One of the classes that I lead at HD is called “Boom Team.” It’s meant to be an arts and crafts time, but I’m a counselor, so I turned it into art therapy.
Project: My Life as a Tree
Draw yourself as a tree,
with the roots being things that give you strength
and the leaves as things you want to change.
The cool thing about HD is that we are meant to participate in the recovery process with our girls, because even if we haven’t been trafficked, we all have our baggage that we need help processing and overcoming. I won’t share “A”s tree, because that is her story. But I will share mine!
My “roots,” aka things that give me strength:
- Church and faith: a church building with people surrounding it, holding hands.
- Animals: a cat and a dog
- Friendship: two hands holding each other
- Laughter: a mouth smiling wide
- Stories: a book
- Nature: flowers
After I drew these, I noticed a conspicuous lack of specific people. It made me think back to when I was in counseling. My counselor once asked me to create a story that would represent my journey toward healing. I described this video game-esque world where I leveled up by acquiring emotions, and my final boss was myself. She then asked, “And do you have any team members? Is anyone else with you?” “Oh, um…no. I didn’t even think about including anyone else,” I answered, somewhat sheepishly.
I’m very aware of how much I need people in the abstract – I need a faith community, friendship, and laughter. But I’m so hesitant to admit that This Person or That Person is necessary to give me strength. Partly this is pride, and the desire to move forward under my own power. But mostly this is fear…if I admit that I need someone, what happens when they leave, or I leave, or our relationship changes?
My “leaves,” aka things I want to change.
- Be Present: vibrant green leaves attached to a limb
- Love Deeply: bright red flowers blossoming
- Forgive: a single leaf growing from a dead limb
- Give Up Control: leaves falling from the tree
These are things I have always struggled with and wanted and worked for. The “be present” is a fix to my anxiety. I am always looking two steps ahead, anticipating problems and worrying about things that may never happen. Although planning is definitely a good thing, I want more and more to appreciate where I am right here, right now. The “loving deeply” part kind of goes along with that…I am learning to embrace vulnerability, to let people know me and trust that it will be okay. I don’t want to worry about what other people think, but instead jump into loving people fiercely, no matter what.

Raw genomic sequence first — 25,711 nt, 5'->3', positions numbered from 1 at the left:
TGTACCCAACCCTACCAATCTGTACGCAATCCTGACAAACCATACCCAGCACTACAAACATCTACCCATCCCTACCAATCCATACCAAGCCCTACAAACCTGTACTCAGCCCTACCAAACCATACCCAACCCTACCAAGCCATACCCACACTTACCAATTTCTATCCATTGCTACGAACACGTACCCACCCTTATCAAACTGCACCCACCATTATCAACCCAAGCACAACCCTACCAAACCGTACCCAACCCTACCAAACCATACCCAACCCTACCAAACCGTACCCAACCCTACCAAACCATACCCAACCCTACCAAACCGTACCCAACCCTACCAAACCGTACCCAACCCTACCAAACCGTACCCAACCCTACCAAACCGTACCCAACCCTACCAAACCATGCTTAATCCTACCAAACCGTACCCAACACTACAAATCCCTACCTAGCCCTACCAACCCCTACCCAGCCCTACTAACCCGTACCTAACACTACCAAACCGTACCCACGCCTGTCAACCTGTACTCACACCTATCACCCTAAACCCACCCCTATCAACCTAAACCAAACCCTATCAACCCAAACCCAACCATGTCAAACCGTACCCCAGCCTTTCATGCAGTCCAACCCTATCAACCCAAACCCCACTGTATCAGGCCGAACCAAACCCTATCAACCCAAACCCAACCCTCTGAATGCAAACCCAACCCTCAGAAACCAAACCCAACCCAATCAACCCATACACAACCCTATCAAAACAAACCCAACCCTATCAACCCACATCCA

I once read about the INFJ “door slam” that describes how my personality type is super kind and accommodating and flexible…until the pain builds to a point where we’ve had enough and we just decide to cut someone from our life. This is a pretty rare occurrence, but it’s super true for me:
They do not want to cut people from their lives, especially not someone they once cared deeply for. The INFJ often takes time to come to the decision that they must move on from a relationship. They take their commitments very seriously, wanting to build strong and lifelong connections. Because of this desire the INFJ truly does not want to have to let go of their relationships.
When the INFJ finally comes to the realization that they must move on, this looks nothing like the previously emotional state they were probably in. Once the INFJ has made the decision to shut someone out, they are very level-headed and rational. This may be frightening to people who are so used to seeing the warm and gentle INFJ. They often appear very collected and even cold when they are set on slamming the door on someone. They know what they have to do, and this often takes removing all emotions from their actions. They have to shut off from this person, almost as if they are dead to them.
Slamming a door shut on a relationship and keeping myself safe from pain is often a healthy reaction to a bad situation, but sometimes…I need to learn to forgive. Maybe that means keeping the door closed, but I need to learn to stop glaring at it.
And then there are the leaves falling away, and giving up the desire to control everything and everyone. Sometimes leaves die, and that’s okay. Sometimes people don’t do what I want them to do, and that’s okay. Sometimes life doesn’t go the direction I expected, and that’s okay. Autumn is one of my favorite seasons, and I need to see the lack of control in my life as something equally as beautiful. Giving up constant control is actually a form of freedom.
I really loved my first art therapy session. It was a great way to connect with “A” and to dig deeper into my own issues. I’m so grateful to have a job that is so rich in opportunities for growth.
Reblogged this on Expressive Social Worker.